Today’s shoppers are spoilt for choice when it comes to the vast selection of products that are available to them, and which retailer they purchase from. Then, there’s the matter of how they make their purchase: online or in-store.
While huge online retailers like Amazon offer incentives like same-day shipping, online retailers can’t offer something that brick-and-mortar stores still can: instant purchase gratification. Brick-and-mortar stores must capitalize on this because when online retailers don’t offer next-day or free shipping, many shoppers will visit a physical store so they can complete their purchase immediately.
But in so many instances, when a shopper comes to a brick-and-mortar store, retailers lose them due to a checkout process that is less than desirable and leaves shoppers pining for the efficiency of online checkouts. MishiPay was founded as an answer to this problem; our technology was created after Mustafa Khanwala, our Founder and CEO, had to wait in a queue for 20 minutes to buy a can of soda.
So how can retailers make sure to keep customers in-store? First, you must identify if your checkout process is losing you sales, and why.
1. You don’t have enough staff for peak periods
In many cases, when customers are making a purchase, particularly for high-value items, they want to speak to a knowledgeable member of staff who can offer expert advice and help them make an informed decision. One way that many retailers fall short is by not ensuring that there are enough staff on the floor to support customer demands. Many shoppers can tell stories of abandoning a shopping excursion because there was simply nobody there to help them.
A lack of staff could also lead to a lack of open tills, meaning that customers are forced to wait for longer to pay than they feel is acceptable. All shoppers will have different expectations, but for a retailer to expect a customer to wait more than 5-6 minutes to pay is likely to be considered unreasonable by the majority of shoppers, and the data backs this up: long lines lead to £284bn in initially abandoned sales annually. What if you could give customers a till-less option?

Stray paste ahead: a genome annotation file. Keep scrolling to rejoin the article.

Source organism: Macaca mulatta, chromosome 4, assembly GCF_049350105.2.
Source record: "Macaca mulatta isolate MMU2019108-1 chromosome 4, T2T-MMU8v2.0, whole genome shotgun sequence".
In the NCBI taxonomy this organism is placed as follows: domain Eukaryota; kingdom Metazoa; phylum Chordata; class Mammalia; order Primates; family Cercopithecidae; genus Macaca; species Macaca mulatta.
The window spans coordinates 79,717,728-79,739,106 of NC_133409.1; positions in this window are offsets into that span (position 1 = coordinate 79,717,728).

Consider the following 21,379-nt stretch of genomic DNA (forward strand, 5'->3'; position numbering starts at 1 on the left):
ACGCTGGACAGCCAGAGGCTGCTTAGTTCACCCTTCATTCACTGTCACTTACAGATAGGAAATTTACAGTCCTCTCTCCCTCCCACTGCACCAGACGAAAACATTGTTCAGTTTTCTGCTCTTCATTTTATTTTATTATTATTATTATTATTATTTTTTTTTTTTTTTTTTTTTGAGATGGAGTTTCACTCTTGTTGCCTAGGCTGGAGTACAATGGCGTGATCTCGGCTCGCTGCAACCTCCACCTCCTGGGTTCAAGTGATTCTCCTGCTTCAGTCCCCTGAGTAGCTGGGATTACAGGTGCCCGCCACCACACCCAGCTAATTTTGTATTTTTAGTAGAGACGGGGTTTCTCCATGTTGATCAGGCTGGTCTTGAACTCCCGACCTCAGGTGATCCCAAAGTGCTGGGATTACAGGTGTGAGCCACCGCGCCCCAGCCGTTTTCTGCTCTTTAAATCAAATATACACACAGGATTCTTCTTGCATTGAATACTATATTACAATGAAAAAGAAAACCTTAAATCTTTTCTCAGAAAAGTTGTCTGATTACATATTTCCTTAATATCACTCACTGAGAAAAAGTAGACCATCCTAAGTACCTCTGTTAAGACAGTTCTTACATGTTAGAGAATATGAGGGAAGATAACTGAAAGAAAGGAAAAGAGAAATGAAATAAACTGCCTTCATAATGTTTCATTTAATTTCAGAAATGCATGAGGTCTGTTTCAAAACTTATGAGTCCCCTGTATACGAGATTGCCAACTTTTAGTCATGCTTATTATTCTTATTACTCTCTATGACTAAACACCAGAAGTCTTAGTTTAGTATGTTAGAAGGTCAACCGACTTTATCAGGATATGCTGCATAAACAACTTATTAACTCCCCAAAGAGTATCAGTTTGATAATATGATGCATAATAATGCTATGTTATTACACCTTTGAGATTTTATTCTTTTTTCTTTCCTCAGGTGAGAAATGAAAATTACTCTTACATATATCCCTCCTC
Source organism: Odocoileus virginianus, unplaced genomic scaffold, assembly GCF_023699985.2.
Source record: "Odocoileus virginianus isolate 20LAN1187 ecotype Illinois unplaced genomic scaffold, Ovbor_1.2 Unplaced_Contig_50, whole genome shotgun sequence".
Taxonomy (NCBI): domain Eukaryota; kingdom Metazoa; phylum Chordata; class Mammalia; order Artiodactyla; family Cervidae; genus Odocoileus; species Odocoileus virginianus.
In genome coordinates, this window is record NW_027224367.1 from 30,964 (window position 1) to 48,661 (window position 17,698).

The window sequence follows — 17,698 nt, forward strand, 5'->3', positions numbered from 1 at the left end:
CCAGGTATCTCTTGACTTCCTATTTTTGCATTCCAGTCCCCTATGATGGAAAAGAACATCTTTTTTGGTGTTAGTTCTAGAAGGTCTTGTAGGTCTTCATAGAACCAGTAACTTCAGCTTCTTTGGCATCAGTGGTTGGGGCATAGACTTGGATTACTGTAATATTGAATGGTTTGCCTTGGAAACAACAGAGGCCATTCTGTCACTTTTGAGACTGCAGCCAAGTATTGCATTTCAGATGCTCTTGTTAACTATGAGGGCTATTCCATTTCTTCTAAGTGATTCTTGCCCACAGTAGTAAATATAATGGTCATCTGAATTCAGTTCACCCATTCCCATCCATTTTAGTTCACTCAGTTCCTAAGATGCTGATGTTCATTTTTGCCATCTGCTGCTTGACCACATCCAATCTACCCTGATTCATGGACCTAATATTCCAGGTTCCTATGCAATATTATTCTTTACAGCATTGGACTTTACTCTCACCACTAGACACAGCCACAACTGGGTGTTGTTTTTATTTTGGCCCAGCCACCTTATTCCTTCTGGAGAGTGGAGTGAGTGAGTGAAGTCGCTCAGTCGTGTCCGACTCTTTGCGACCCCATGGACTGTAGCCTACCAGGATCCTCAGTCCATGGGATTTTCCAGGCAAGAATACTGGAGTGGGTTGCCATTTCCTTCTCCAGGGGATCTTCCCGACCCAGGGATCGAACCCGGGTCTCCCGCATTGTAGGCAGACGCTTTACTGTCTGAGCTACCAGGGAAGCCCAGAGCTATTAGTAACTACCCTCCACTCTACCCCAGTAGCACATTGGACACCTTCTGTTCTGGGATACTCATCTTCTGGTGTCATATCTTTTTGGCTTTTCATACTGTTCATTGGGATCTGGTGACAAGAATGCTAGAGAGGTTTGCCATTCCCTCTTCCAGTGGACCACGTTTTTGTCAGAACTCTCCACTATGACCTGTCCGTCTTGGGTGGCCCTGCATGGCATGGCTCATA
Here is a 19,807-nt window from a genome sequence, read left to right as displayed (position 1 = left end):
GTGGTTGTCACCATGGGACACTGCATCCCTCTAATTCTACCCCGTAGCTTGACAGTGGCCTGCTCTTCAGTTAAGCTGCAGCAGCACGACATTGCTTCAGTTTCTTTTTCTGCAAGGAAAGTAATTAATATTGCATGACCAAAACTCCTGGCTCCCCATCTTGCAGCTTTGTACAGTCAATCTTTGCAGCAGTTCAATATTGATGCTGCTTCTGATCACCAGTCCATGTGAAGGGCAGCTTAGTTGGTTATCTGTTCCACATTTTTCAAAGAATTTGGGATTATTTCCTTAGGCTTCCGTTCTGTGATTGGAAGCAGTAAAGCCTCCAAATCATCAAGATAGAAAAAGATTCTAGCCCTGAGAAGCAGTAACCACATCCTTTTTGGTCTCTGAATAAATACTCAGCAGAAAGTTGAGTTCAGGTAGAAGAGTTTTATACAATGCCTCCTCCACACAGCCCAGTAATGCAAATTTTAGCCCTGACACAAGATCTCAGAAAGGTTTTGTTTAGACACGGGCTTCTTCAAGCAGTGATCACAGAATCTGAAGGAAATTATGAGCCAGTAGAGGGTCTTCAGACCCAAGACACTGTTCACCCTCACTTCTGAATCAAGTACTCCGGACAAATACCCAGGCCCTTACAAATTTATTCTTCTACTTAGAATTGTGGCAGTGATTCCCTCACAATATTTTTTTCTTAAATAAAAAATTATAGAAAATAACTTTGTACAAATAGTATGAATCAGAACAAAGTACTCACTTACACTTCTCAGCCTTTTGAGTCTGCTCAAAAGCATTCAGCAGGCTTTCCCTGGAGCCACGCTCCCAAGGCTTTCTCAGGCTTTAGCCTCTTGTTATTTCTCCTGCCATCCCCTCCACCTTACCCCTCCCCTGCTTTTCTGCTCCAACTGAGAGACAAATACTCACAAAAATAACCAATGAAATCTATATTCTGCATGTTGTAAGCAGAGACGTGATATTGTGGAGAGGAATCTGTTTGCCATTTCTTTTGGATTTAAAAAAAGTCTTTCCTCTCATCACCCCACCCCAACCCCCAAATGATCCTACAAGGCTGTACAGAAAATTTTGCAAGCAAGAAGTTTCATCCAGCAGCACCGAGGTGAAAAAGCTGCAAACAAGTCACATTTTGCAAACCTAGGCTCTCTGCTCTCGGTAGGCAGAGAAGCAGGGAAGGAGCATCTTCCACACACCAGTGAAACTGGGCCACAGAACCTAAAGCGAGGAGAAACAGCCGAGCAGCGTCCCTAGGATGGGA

2. You don’t have self-checkout options
Self-checkout points were introduced originally in the 1990’s, but they have continually been developed over recent years. Only within the last ten years have they been commonplace within retail stores. Today, even small convenience-sized stores in train stations often have a self-checkout till. However, for all of the fluidity self-checkout tills offer, the drawbacks are similar to a traditional kiosk in the sense that shoppers are still forced to queue and wait to use the kiosks and they take up considerable floorspace. See how scan and go technology can utilize floor staff and floorspace more efficiently and cut out the queuing entirely.
3. Your current solutions don’t offer personalisation
If customers are keen on a quick and painless shopping excursion, the other thing they’re after is an experience. Today’s customers want to feel that they are encountering something more when they make an in-store purchase. In a recent study, it was found that 80% of shoppers are more likely to buy from a company that offers personalized experiences. Retail technology like scan and go solutions provide this extra level of personalisation through offering or upselling additional items based on the items the shopper uses the app to scan, and what they have purchased in the past.
After all, if a shopper is going to make the trip into a brick-and-mortar store and enter the brand’s world over the convenience of purchasing online from the comfort of their own home, there should be something to make the experience memorable. A swift and reliable checkout solution will not only pique customer interest but can also help prevent you from losing their business. A mobile self-checkout app, like MishiPay, ensures that your checkout process is modern, seamless and without glitches and is one of the best ways to ensure that you don’t lose your customers. What else do shoppers want from retail?